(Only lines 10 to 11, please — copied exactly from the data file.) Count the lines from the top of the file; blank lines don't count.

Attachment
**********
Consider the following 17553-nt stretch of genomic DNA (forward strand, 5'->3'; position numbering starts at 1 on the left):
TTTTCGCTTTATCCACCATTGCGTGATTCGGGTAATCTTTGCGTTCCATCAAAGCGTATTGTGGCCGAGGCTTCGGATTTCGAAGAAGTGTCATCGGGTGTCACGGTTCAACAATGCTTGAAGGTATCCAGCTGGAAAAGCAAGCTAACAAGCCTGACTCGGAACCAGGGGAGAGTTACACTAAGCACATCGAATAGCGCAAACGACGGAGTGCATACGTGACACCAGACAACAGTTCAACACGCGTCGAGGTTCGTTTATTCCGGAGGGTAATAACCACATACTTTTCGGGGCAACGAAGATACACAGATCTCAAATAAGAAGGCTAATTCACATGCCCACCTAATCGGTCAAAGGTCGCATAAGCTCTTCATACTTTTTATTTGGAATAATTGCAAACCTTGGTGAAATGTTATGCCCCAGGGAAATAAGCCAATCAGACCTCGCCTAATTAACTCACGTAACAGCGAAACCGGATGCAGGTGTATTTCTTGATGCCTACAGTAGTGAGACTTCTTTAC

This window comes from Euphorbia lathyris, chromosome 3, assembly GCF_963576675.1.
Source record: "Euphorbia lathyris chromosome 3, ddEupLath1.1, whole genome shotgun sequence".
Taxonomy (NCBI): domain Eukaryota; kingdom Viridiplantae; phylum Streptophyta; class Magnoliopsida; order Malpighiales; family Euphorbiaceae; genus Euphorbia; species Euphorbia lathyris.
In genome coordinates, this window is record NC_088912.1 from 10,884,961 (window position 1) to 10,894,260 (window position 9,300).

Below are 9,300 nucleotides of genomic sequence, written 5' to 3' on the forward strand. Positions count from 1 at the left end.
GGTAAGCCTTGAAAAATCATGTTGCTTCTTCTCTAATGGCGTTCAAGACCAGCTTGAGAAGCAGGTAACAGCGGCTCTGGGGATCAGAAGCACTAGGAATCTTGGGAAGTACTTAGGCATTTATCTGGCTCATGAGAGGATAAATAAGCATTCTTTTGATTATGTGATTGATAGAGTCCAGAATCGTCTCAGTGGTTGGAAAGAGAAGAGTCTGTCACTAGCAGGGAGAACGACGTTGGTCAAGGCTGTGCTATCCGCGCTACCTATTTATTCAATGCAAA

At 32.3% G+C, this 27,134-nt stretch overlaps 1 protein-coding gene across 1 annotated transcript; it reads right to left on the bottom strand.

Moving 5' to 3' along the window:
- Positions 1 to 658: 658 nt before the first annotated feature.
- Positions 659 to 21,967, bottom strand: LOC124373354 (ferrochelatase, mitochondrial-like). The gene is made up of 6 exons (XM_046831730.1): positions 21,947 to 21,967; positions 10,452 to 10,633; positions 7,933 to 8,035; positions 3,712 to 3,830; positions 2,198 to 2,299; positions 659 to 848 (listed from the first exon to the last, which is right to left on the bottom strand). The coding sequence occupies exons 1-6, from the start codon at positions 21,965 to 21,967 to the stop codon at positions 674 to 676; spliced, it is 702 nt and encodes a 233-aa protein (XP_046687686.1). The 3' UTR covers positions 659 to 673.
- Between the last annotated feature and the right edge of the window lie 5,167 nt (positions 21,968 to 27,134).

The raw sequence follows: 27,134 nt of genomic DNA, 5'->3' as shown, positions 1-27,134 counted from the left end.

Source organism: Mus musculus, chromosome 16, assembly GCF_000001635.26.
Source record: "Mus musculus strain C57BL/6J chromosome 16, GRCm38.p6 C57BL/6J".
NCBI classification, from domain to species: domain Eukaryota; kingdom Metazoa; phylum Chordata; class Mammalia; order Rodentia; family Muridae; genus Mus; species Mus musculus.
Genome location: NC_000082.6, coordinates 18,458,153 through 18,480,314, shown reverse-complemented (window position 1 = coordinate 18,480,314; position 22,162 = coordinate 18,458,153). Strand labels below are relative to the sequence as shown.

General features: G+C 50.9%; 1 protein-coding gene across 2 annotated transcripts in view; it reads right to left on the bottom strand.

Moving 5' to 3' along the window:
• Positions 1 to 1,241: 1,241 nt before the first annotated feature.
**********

Moving 5' to 3' along the window:
- Positions 1 to 658: 658 nt before the first annotated feature.